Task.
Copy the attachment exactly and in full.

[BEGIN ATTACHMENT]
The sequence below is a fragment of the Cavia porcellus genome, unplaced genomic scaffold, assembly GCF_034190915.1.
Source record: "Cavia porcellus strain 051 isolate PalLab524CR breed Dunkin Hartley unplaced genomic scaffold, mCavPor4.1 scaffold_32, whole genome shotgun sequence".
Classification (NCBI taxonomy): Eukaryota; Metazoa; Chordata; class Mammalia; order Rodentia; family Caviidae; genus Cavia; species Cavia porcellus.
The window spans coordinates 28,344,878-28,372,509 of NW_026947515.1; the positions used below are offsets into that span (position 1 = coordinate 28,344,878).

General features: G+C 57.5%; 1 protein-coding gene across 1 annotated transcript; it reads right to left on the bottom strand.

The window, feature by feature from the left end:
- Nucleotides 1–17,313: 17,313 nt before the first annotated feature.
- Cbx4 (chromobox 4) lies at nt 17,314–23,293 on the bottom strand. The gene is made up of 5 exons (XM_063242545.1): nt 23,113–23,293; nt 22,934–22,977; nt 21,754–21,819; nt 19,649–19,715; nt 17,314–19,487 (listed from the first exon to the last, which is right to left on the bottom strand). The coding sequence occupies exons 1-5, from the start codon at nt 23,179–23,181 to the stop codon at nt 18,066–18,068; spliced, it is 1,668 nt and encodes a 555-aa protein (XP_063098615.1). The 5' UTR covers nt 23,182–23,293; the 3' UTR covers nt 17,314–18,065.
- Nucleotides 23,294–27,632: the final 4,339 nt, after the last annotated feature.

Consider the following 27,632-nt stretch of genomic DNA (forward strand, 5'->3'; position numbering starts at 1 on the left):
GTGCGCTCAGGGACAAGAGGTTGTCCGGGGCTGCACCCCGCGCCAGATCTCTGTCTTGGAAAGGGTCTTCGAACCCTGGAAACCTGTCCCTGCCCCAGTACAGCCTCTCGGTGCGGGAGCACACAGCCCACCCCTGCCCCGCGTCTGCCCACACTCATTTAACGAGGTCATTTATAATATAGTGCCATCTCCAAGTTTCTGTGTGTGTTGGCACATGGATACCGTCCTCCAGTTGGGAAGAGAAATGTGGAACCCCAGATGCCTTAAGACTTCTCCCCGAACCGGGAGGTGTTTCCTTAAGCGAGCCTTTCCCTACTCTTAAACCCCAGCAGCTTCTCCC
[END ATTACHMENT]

The sequence below is a fragment of the Cavia porcellus genome, unplaced genomic scaffold, assembly GCF_034190915.1.
Source record: "Cavia porcellus strain 051 isolate PalLab524CR breed Dunkin Hartley unplaced genomic scaffold, mCavPor4.1 scaffold_32, whole genome shotgun sequence".
Classification (NCBI taxonomy): Eukaryota; Metazoa; Chordata; class Mammalia; order Rodentia; family Caviidae; genus Cavia; species Cavia porcellus.
The window spans coordinates 28,344,878-28,372,509 of NW_026947515.1; the positions used below are offsets into that span (position 1 = coordinate 28,344,878).

General features: G+C 57.5%; 1 protein-coding gene across 1 annotated transcript; it reads right to left on the bottom strand.

The window, feature by feature from the left end:
- Nucleotides 1–17,313: 17,313 nt before the first annotated feature.
- Cbx4 (chromobox 4) lies at nt 17,314–23,293 on the bottom strand. The gene is made up of 5 exons (XM_063242545.1): nt 23,113–23,293; nt 22,934–22,977; nt 21,754–21,819; nt 19,649–19,715; nt 17,314–19,487 (listed from the first exon to the last, which is right to left on the bottom strand). The coding sequence occupies exons 1-5, from the start codon at nt 23,179–23,181 to the stop codon at nt 18,066–18,068; spliced, it is 1,668 nt and encodes a 555-aa protein (XP_063098615.1). The 5' UTR covers nt 23,182–23,293; the 3' UTR covers nt 17,314–18,065.
- Nucleotides 23,294–27,632: the final 4,339 nt, after the last annotated feature.

Consider the following 27,632-nt stretch of genomic DNA (forward strand, 5'->3'; position numbering starts at 1 on the left):
GTGCGCTCAGGGACAAGAGGTTGTCCGGGGCTGCACCCCGCGCCAGATCTCTGTCTTGGAAAGGGTCTTCGAACCCTGGAAACCTGTCCCTGCCCCAGTACAGCCTCTCGGTGCGGGAGCACACAGCCCACCCCTGCCCCGCGTCTGCCCACACTCATTTAACGAGGTCATTTATAATATAGTGCCATCTCCAAGTTTCTGTGTGTGTTGGCACATGGATACCGTCCTCCAGTTGGGAAGAGAAATGTGGAACCCCAGATGCCTTAAGACTTCTCCCCGAACCGGGAGGTGTTTCCTTAAGCGAGCCTTTCCCTACTCTTAAACCCCAGCAGCTTCTCCC